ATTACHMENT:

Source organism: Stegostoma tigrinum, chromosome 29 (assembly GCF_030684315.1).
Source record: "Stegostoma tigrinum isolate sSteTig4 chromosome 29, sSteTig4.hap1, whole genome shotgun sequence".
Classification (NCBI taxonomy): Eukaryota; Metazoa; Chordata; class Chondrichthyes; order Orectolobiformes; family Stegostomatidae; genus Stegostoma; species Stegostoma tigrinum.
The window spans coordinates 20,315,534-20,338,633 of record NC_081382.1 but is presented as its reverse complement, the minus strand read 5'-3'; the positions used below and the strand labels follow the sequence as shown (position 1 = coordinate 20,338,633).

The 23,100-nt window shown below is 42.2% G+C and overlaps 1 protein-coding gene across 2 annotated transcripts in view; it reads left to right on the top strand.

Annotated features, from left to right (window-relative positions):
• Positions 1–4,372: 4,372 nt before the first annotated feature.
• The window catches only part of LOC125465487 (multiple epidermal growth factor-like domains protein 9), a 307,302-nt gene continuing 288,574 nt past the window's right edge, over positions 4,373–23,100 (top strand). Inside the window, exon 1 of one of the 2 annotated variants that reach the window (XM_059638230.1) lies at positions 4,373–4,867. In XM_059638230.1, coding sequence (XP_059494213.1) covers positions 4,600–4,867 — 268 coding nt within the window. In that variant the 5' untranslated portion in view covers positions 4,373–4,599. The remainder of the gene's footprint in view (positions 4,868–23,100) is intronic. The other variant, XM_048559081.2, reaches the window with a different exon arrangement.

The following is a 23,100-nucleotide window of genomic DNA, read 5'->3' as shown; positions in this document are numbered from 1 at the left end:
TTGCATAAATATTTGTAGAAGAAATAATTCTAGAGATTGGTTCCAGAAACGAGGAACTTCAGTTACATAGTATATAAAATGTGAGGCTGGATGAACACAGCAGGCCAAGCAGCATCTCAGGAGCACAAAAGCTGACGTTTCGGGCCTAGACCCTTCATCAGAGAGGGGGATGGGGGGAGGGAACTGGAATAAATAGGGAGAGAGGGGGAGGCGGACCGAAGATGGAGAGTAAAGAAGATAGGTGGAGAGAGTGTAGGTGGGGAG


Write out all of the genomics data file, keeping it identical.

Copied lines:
Source organism: Stegostoma tigrinum, chromosome 29 (assembly GCF_030684315.1).
Source record: "Stegostoma tigrinum isolate sSteTig4 chromosome 29, sSteTig4.hap1, whole genome shotgun sequence".
Classification (NCBI taxonomy): Eukaryota; Metazoa; Chordata; class Chondrichthyes; order Orectolobiformes; family Stegostomatidae; genus Stegostoma; species Stegostoma tigrinum.
The window spans coordinates 20,315,534-20,338,633 of record NC_081382.1 but is presented as its reverse complement, the minus strand read 5'-3'; the positions used below and the strand labels follow the sequence as shown (position 1 = coordinate 20,338,633).

The 23,100-nt window shown below is 42.2% G+C and overlaps 1 protein-coding gene across 2 annotated transcripts in view; it reads left to right on the top strand.

Annotated features, from left to right (window-relative positions):
• Positions 1–4,372: 4,372 nt before the first annotated feature.
• The window catches only part of LOC125465487 (multiple epidermal growth factor-like domains protein 9), a 307,302-nt gene continuing 288,574 nt past the window's right edge, over positions 4,373–23,100 (top strand). Inside the window, exon 1 of one of the 2 annotated variants that reach the window (XM_059638230.1) lies at positions 4,373–4,867. In XM_059638230.1, coding sequence (XP_059494213.1) covers positions 4,600–4,867 — 268 coding nt within the window. In that variant the 5' untranslated portion in view covers positions 4,373–4,599. The remainder of the gene's footprint in view (positions 4,868–23,100) is intronic. The other variant, XM_048559081.2, reaches the window with a different exon arrangement.

The following is a 23,100-nucleotide window of genomic DNA, read 5'->3' as shown; positions in this document are numbered from 1 at the left end:
TTGCATAAATATTTGTAGAAGAAATAATTCTAGAGATTGGTTCCAGAAACGAGGAACTTCAGTTACATAGTATATAAAATGTGAGGCTGGATGAACACAGCAGGCCAAGCAGCATCTCAGGAGCACAAAAGCTGACGTTTCGGGCCTAGACCCTTCATCAGAGAGGGGGATGGGGGGAGGGAACTGGAATAAATAGGGAGAGAGGGGGAGGCGGACCGAAGATGGAGAGTAAAGAAGATAGGTGGAGAGAGTGTAGGTGGGGAG